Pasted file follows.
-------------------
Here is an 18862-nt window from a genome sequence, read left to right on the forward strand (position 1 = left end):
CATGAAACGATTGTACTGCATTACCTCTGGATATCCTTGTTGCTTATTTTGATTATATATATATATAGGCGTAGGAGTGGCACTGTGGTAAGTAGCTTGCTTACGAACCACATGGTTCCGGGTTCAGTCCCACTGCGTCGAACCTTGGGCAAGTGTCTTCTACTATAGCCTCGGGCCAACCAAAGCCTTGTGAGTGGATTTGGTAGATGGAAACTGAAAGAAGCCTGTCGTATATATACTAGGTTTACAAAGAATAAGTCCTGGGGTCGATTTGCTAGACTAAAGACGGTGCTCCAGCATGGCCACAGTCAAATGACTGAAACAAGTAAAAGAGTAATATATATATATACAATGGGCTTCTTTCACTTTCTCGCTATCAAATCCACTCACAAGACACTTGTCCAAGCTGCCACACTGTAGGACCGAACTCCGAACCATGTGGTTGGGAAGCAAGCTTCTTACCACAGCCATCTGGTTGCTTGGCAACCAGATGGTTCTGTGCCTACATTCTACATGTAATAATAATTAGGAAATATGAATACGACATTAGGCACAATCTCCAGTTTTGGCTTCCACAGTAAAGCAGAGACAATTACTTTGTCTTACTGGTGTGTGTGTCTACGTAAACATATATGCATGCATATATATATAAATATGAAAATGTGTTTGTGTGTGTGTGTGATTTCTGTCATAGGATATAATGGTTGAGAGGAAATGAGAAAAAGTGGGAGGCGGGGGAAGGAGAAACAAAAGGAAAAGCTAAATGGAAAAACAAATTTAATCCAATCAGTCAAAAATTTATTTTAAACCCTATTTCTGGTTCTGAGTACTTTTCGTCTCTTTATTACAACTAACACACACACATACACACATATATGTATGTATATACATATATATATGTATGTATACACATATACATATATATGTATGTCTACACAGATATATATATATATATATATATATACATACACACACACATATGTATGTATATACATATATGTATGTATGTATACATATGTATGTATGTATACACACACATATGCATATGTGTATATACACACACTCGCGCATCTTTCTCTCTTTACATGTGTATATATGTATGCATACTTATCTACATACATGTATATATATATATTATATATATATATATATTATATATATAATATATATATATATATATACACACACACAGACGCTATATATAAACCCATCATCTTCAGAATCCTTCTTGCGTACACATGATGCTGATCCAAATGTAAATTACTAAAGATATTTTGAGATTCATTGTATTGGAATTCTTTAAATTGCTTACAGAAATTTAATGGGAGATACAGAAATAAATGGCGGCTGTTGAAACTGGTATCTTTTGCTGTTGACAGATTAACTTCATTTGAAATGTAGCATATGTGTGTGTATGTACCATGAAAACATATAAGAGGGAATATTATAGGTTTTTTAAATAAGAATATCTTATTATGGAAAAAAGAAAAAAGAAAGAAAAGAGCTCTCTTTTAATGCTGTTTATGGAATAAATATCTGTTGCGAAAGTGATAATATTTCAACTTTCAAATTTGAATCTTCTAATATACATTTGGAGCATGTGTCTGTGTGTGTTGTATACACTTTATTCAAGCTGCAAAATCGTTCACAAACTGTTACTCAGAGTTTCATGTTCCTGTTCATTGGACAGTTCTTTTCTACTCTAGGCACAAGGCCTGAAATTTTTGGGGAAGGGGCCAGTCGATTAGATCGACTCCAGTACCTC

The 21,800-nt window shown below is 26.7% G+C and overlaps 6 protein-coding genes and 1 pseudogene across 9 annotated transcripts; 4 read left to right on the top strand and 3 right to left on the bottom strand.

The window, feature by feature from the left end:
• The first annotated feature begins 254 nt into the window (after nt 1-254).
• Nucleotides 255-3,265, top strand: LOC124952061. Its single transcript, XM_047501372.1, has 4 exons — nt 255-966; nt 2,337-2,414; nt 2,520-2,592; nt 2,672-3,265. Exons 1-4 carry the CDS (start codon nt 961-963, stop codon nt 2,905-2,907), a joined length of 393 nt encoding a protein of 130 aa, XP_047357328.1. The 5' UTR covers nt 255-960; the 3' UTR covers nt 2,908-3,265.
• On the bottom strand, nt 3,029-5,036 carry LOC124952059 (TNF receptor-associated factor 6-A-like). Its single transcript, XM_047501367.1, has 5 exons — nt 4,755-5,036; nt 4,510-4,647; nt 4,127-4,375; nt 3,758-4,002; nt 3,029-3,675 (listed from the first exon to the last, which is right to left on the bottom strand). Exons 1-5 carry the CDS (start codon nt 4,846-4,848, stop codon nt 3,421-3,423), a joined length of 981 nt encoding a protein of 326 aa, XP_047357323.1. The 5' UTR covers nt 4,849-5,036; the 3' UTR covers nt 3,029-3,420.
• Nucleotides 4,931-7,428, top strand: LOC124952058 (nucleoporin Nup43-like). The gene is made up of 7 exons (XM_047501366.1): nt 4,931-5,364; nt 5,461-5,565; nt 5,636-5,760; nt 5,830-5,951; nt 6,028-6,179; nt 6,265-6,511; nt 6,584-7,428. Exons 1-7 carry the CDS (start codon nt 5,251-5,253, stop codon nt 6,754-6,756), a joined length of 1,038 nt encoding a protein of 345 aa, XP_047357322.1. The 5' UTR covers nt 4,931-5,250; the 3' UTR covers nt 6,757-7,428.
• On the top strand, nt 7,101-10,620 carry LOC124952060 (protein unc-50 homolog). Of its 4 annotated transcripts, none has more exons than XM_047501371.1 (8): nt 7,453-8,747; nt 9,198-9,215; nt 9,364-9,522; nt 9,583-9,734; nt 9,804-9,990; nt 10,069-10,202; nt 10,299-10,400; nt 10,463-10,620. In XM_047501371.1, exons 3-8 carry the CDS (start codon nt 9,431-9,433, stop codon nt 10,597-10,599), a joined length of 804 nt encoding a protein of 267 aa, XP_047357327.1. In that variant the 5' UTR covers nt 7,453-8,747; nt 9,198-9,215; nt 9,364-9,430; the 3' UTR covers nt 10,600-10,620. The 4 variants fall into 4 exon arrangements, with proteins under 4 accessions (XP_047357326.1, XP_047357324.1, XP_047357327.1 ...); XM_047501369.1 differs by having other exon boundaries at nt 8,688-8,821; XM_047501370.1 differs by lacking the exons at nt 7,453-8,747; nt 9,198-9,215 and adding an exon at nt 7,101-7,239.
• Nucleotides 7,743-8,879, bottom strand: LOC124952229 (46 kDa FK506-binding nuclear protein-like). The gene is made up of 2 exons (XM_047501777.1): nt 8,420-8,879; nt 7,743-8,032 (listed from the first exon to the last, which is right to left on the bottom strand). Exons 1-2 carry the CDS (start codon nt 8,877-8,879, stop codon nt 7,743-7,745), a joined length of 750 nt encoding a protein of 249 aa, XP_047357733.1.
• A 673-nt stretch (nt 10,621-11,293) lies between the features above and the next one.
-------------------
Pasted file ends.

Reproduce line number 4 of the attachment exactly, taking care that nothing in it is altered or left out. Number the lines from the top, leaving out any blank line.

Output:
The window, feature by feature from the left end: